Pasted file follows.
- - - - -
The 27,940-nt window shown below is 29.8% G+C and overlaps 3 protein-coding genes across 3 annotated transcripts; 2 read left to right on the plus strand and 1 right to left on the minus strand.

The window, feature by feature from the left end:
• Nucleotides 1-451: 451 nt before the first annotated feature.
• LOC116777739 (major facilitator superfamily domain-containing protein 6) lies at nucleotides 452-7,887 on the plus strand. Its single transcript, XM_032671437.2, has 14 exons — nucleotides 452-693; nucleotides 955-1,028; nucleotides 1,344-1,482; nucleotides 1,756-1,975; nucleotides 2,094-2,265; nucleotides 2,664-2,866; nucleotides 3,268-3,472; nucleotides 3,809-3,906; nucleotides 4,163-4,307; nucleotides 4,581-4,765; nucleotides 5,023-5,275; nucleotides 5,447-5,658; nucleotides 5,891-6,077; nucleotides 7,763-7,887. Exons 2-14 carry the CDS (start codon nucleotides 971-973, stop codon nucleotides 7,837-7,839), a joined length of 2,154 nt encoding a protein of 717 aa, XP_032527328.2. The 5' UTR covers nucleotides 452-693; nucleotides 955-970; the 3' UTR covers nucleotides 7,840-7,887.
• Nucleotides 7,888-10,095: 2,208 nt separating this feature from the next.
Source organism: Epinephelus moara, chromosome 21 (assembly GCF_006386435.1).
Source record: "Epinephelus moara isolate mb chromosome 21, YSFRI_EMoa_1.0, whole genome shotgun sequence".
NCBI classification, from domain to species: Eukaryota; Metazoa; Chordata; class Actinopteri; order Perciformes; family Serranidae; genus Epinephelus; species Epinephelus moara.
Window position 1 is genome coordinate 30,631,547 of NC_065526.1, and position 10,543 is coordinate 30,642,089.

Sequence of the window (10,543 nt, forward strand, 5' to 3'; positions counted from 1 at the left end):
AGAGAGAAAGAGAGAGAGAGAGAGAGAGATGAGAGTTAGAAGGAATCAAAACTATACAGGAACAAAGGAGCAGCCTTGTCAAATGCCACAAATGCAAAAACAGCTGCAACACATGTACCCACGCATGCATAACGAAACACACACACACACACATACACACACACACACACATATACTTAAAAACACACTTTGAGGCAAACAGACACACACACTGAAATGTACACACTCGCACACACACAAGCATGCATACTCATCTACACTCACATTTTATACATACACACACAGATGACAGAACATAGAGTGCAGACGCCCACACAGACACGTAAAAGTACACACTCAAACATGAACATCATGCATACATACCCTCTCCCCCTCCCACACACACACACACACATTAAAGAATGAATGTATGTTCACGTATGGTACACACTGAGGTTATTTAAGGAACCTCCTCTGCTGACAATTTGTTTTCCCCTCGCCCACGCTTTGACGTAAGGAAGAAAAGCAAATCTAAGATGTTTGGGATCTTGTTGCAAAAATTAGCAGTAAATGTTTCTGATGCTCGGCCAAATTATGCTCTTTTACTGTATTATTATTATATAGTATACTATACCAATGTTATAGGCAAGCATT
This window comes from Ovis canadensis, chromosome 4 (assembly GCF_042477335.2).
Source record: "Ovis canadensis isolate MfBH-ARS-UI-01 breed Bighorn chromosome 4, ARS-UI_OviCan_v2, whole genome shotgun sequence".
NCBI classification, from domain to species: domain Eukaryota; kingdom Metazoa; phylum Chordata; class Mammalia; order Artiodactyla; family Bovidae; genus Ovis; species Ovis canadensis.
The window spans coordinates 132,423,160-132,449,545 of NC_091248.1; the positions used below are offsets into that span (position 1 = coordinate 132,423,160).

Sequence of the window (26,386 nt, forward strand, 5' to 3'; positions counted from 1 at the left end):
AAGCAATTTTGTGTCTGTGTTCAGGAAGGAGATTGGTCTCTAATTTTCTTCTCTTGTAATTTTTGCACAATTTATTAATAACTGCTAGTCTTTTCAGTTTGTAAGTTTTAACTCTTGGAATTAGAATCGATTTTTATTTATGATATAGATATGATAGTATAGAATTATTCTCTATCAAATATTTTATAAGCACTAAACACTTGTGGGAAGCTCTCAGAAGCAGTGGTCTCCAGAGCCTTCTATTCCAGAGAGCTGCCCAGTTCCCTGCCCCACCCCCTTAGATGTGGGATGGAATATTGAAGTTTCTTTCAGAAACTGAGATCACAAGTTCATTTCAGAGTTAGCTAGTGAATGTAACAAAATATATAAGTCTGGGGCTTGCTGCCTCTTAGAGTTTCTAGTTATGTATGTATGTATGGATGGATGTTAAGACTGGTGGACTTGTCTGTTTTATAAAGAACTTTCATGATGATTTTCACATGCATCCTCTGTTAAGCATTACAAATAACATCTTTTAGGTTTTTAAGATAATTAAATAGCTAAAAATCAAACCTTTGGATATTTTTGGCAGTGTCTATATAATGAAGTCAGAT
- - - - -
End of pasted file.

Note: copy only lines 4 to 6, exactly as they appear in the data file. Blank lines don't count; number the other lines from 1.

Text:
• LOC116777739 (major facilitator superfamily domain-containing protein 6) lies at nucleotides 452-7,887 on the plus strand. Its single transcript, XM_032671437.2, has 14 exons — nucleotides 452-693; nucleotides 955-1,028; nucleotides 1,344-1,482; nucleotides 1,756-1,975; nucleotides 2,094-2,265; nucleotides 2,664-2,866; nucleotides 3,268-3,472; nucleotides 3,809-3,906; nucleotides 4,163-4,307; nucleotides 4,581-4,765; nucleotides 5,023-5,275; nucleotides 5,447-5,658; nucleotides 5,891-6,077; nucleotides 7,763-7,887. Exons 2-14 carry the CDS (start codon nucleotides 971-973, stop codon nucleotides 7,837-7,839), a joined length of 2,154 nt encoding a protein of 717 aa, XP_032527328.2. The 5' UTR covers nucleotides 452-693; nucleotides 955-970; the 3' UTR covers nucleotides 7,840-7,887.
• Nucleotides 7,888-10,095: 2,208 nt separating this feature from the next.
Source organism: Epinephelus moara, chromosome 21 (assembly GCF_006386435.1).